19. Knight, J. & Song, L., 1999. "Economic Growth, Economic Reform anf Rising Inequality in China," Economics Series Working Papers 99210, University of Oxford, Department of Economics.
  20. Kang, Lili & Peng, Fei, 2012. "Real wage cyclicality in urban China," Economics Letters, Elsevier, vol. 115(2), pages 141-143.
  21. Borensztein, Eduardo & Ostry, Jonathan D, 1996. "Accounting for China's Growth Performance," American Economic Review, American Economic Association, vol. 86(2), pages 224-28, May.
  22. Paul M Romer, 1999. "Increasing Returns and Long-Run Growth," Levine's Working Paper Archive 2232, David K. Levine.
  23. O'Mahony, Mary & Robinson, Catherine & Vecchi, Michela, 2008. "The impact of ICT on the demand for skilled labour: A cross-country comparison," Labour Economics, Elsevier, vol. 15(6), pages 1435-1450, December.
  24. Wu, Yanrui, 2000. "Is China's economic growth sustainable? A productivity analysis," China Economic Review, Elsevier, vol. 11(3), pages 278-296.
  25. O'Mahony, Mary & Peng, Fei, 2009. "Skill bias, age and organizational change," MPRA Paper 38767, University Library of Munich, Germany.
  26. N. Gregory Mankiw & David Romer & David N. Weil, 1992. "A Contribution to the Empirics of Economic Growth," The Quarterly Journal of Economics, Oxford University Press, vol. 107(2), pages 407-437.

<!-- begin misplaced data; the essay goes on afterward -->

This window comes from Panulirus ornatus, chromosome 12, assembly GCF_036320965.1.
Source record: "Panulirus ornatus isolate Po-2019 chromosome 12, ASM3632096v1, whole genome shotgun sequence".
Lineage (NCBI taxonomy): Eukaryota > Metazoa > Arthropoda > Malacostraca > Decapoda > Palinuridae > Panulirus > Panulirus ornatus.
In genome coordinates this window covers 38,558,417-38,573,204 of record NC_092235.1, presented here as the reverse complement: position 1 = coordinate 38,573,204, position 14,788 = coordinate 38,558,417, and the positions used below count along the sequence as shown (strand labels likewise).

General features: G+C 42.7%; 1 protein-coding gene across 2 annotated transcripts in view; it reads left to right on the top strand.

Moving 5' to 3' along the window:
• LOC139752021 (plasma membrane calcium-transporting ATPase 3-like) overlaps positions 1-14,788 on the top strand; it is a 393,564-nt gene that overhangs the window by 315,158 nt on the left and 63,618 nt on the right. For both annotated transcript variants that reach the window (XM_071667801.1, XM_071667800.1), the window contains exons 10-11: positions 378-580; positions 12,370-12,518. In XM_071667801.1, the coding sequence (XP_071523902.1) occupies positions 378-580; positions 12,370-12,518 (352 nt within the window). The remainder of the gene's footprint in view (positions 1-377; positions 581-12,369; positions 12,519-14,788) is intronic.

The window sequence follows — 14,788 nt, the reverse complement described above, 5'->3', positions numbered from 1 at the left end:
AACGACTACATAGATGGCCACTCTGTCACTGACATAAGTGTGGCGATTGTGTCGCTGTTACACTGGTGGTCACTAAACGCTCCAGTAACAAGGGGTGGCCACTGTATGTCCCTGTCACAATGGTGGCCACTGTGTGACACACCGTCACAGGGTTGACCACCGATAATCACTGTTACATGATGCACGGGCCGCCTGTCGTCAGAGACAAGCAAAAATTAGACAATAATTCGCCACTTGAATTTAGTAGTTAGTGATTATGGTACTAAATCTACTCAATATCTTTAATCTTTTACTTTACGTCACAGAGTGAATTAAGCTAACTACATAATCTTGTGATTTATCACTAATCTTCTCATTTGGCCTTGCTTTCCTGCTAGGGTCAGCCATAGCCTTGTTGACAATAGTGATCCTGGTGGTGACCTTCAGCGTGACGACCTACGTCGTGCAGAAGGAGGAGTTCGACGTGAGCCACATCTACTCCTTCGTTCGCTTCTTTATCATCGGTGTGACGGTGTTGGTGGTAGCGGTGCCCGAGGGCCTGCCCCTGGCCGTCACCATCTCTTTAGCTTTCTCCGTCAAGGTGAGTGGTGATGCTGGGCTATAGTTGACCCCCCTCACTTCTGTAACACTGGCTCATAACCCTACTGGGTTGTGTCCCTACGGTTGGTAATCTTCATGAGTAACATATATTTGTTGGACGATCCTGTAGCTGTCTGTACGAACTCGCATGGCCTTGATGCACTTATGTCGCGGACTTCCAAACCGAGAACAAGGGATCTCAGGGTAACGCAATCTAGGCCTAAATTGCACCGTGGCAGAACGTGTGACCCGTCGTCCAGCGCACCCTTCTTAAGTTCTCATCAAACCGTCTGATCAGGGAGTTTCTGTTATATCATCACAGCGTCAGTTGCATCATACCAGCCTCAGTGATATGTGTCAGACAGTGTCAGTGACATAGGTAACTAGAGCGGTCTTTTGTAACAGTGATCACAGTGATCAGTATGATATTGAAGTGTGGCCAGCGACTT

27. Ma, Jun, 1995. "Modelling central-local fiscal relations in China," China Economic Review, Elsevier, vol. 6(1), pages 105-136.
  28. Kang, Lili & O'Mahony, Mary & Peng, Fei, 2012. "New measures of workforce skills in the EU," MPRA Paper 43980, University Library of Munich, Germany.
  29. Chen, Jian & Fleisher, Belton M., 1996. "Regional Income Inequality and Economic Growth in China," Journal of Comparative Economics, Elsevier, vol. 22(2), pages 141-164, April.
  30. Belton Fleisher & Xiaojun Wang & Haizheng Li & Shi Li, 2009. "Access to Higher Education and Inequality: The Chinese Experiment," Working Papers 09-02, Ohio State University, Department of Economics.
  31. Belton M. Fleisher & Klara Sabirianova Peter & Xiaojun Wang, 2004. "Returns to Skills and the Speed of Reforms: Evidence from Central and Eastern Europe, China, and Russia," William Davidson Institute Working Papers Series 2004-703, William Davidson Institute at the University of Michigan.
  32. Dowrick, Steve & Nguyen, Duc-Tho, 1989. "OECD Comparative Economic Growth 1950-85: Catch-Up and Convergence," American Economic Review, American Economic Association, vol. 79(5), pages 1010-30, December.
  33. Peng, Fei & Siebert, W. Stanley, 2007. "Real Wage Cyclicality in Germany and the UK: New Results Using Panel Data," IZA Discussion Papers 2688, Institute for the Study of Labor (IZA).
  34. Alwyn Young, 2003. "Gold into Base Metals: Productivity Growth in the People's Republic of China during the Reform Period," Journal of Political Economy, University of Chicago Press, vol. 111(6), pages 1220-1261, December.